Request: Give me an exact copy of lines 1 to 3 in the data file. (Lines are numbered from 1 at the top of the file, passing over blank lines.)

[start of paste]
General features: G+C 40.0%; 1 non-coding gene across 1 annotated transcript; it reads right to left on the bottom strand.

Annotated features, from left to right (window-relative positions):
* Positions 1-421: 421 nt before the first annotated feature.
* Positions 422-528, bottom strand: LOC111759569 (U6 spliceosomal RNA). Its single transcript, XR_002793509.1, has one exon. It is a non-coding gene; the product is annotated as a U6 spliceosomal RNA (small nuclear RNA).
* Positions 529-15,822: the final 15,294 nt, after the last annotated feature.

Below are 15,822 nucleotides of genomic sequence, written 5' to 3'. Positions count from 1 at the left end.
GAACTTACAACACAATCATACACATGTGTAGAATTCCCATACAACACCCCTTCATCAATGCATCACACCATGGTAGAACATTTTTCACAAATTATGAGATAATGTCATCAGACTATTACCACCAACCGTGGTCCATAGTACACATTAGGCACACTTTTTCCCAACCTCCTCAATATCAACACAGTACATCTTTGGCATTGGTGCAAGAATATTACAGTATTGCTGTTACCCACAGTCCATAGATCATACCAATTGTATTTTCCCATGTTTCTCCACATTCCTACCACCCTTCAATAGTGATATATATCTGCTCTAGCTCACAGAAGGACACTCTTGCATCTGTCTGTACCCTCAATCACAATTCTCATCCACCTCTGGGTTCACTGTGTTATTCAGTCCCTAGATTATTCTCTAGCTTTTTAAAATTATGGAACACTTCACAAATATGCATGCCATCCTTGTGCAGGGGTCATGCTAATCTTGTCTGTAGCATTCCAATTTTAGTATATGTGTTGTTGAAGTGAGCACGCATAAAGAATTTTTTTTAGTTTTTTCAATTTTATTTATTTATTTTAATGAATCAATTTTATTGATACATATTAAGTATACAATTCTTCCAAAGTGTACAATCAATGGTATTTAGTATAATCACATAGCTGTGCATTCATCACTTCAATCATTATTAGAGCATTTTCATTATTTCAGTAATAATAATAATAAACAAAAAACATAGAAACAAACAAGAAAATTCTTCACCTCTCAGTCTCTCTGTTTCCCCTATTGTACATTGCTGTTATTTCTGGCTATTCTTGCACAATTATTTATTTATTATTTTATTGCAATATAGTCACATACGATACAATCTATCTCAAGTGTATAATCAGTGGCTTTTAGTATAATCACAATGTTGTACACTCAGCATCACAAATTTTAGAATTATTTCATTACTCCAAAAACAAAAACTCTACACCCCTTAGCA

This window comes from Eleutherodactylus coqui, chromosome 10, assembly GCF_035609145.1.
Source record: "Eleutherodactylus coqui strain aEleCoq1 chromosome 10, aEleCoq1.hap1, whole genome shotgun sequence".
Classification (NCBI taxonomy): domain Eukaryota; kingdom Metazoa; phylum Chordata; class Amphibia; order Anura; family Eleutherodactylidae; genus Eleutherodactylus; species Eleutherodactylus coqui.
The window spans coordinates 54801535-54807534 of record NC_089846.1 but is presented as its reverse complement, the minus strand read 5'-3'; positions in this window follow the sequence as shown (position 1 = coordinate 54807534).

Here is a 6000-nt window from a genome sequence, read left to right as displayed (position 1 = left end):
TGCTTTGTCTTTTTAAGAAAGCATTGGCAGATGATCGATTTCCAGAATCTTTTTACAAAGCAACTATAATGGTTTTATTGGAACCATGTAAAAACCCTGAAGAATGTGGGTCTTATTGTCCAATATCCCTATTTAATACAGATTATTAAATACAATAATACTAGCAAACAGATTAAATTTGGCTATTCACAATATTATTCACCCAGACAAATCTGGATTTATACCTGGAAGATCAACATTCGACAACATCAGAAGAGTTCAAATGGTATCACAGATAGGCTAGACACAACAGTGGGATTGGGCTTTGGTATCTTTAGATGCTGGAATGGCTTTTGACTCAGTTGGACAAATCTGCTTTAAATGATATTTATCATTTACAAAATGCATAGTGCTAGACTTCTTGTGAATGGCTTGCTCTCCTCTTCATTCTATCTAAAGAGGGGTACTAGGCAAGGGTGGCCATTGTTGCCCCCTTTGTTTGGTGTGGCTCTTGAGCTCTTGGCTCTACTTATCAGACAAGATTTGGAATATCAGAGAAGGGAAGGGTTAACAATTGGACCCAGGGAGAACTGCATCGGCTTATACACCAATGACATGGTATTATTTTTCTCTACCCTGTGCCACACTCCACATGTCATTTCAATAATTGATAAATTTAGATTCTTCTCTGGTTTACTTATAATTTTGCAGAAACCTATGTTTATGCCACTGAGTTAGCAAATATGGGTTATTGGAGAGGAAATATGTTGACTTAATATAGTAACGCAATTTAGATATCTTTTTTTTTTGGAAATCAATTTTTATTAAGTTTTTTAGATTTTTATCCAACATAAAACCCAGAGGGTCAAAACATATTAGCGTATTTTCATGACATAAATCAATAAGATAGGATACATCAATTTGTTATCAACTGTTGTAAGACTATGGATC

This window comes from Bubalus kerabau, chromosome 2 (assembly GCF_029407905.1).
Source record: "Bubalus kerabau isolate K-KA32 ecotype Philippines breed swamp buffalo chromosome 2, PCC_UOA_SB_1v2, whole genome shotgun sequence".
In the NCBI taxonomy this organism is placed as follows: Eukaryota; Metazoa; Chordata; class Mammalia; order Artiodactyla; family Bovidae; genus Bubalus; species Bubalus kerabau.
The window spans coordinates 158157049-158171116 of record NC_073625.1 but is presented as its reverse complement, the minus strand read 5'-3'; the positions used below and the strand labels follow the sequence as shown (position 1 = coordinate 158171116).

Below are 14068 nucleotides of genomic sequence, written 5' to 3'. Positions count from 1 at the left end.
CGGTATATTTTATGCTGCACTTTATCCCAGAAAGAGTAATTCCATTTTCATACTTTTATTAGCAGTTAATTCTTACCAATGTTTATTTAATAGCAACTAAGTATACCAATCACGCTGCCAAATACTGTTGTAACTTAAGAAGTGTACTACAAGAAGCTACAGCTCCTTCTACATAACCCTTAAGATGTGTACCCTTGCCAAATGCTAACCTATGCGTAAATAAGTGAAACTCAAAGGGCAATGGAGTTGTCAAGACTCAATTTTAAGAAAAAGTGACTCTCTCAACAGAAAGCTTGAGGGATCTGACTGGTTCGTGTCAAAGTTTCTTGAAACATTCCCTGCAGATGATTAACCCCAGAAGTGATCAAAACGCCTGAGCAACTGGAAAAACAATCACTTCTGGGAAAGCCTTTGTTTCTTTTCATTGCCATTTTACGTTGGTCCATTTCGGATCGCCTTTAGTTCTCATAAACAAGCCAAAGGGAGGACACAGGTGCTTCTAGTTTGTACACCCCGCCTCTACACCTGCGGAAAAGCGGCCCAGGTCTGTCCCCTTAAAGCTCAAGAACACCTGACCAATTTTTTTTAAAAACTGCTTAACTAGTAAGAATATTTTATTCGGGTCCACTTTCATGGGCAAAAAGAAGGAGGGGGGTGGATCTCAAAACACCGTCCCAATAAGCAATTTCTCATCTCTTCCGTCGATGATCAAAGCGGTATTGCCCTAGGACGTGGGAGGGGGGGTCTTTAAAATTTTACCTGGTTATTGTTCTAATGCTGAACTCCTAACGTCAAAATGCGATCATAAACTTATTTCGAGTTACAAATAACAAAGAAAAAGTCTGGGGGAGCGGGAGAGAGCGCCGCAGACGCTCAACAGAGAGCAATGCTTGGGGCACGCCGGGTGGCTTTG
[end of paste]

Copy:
General features: G+C 40.0%; 1 non-coding gene across 1 annotated transcript; it reads right to left on the bottom strand.

Annotated features, from left to right (window-relative positions):
* Positions 1-421: 421 nt before the first annotated feature.